Hepatitis C

What are the signs of hep C?

Most people with the hepatitis C virus (HCV) don’t show any symptoms, yet hep C can lead to serious health complications.

In people who do develop symptoms from acute infection, the average time from exposure to symptoms ranges from 2 to 12 weeks.
Even without symptoms, a person with hep C can still spread the virus to others.

If you're at risk for hep C, and have experienced any of the symptoms listed below, speak with your healthcare professional and ask if you should be tested. It's important to note that you should never try to diagnose hep C yourself and that it can only be diagnosed by a healthcare professional.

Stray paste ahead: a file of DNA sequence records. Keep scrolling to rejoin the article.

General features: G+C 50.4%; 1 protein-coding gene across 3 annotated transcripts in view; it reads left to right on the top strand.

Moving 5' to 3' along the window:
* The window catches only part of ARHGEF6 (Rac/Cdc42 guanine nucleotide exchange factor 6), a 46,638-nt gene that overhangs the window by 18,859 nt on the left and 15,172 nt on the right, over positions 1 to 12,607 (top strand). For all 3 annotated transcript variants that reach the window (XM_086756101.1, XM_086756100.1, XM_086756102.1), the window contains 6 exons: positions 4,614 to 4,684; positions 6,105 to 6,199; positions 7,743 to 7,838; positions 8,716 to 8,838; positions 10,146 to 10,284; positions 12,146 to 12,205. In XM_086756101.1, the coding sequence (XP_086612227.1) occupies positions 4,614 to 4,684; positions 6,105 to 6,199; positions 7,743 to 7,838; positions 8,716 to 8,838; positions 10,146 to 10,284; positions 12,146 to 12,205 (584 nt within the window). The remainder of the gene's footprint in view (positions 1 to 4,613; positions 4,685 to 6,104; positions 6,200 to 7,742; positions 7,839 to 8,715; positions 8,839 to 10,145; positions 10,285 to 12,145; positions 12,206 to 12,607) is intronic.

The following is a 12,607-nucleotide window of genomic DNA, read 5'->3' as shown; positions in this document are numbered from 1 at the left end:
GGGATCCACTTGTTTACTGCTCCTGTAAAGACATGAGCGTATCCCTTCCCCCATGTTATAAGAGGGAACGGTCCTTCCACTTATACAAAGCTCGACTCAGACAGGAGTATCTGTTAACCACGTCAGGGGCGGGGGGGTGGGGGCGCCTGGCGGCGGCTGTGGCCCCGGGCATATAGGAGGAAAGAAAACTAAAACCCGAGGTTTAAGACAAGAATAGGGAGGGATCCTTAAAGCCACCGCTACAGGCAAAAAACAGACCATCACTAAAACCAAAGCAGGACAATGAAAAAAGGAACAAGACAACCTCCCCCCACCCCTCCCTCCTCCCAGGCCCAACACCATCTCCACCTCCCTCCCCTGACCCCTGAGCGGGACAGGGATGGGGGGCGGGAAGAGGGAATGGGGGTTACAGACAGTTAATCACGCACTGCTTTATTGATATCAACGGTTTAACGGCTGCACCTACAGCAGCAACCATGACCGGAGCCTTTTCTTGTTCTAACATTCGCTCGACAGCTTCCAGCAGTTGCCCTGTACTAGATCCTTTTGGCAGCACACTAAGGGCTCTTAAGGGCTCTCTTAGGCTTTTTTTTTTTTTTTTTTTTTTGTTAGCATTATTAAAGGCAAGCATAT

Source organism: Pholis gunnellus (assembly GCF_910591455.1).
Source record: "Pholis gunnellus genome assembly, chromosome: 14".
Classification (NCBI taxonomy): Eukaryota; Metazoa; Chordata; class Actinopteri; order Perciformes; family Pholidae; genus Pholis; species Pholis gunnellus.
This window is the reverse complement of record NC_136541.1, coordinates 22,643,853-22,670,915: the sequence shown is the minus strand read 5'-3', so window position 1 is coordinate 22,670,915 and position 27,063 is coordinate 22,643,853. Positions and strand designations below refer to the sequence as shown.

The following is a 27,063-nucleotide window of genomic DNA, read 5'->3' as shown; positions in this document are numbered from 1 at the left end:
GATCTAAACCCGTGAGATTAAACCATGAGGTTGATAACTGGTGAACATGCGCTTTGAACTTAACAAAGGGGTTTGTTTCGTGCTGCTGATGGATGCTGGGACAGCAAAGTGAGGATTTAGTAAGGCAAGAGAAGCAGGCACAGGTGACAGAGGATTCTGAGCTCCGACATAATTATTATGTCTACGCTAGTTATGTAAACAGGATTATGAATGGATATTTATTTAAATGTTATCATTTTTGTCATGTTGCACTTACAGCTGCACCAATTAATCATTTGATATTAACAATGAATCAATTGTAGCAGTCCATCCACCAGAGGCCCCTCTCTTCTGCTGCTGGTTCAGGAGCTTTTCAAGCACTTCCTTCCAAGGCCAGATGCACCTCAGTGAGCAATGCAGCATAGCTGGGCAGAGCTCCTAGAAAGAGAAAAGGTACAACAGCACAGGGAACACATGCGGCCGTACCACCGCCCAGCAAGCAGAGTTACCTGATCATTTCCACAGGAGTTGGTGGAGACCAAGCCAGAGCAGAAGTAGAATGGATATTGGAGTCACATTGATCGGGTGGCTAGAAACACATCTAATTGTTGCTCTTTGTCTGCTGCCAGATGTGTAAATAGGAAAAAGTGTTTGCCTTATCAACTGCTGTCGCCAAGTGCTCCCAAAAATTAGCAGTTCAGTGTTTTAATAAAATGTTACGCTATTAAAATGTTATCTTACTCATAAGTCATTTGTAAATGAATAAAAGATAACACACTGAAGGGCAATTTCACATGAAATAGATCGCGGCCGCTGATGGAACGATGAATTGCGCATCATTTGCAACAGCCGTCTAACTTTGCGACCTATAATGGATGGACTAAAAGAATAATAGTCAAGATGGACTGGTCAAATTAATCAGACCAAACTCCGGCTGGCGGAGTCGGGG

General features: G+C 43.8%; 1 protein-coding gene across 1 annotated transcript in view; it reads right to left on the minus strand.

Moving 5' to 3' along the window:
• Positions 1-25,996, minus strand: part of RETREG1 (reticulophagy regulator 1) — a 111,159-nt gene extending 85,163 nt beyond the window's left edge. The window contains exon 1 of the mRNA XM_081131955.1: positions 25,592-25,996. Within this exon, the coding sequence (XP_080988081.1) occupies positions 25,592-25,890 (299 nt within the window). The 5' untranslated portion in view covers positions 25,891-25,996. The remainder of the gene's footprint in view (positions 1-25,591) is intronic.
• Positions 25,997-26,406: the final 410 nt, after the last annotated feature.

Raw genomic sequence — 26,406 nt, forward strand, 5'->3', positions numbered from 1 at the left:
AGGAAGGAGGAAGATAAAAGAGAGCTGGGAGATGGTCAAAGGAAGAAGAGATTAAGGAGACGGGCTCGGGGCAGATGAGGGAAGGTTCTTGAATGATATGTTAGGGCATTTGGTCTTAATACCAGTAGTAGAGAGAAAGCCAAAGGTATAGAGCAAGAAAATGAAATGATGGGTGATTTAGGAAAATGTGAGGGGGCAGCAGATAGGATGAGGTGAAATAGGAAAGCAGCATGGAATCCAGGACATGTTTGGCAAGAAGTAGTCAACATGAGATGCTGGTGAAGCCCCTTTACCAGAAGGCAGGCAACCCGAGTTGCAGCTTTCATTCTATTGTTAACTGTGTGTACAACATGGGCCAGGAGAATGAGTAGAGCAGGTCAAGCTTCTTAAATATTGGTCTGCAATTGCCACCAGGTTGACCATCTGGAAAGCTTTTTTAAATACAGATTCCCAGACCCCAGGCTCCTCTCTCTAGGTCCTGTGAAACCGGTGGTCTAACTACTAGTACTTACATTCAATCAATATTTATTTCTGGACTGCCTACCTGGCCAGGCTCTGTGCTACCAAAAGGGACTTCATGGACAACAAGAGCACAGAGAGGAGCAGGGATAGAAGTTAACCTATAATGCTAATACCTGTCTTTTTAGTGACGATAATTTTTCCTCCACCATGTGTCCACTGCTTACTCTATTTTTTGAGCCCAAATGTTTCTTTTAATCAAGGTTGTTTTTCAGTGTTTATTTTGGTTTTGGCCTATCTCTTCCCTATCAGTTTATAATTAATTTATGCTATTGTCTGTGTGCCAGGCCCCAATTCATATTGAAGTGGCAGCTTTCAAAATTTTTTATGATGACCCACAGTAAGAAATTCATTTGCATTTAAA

Symptoms of acute (new) and chronic hepatitis C infection may include: 

  • Fever
  • Fatigue (feeling tired even if you’ve had a normal amount
    of rest and activity)
  • Loss of appetite
  • Nausea (upset stomach)
  • Vomiting
  • Abdominal pain (pain in the gut)
  • Dark urine
  • Clay-colored stools
  • Joint pain
  • Jaundice (yellow coloring of the eyes or skin)
  • Depression
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About 2.3 million
adults in the U.S. are living
the hepatitis C virus and
about 40% may not even know it.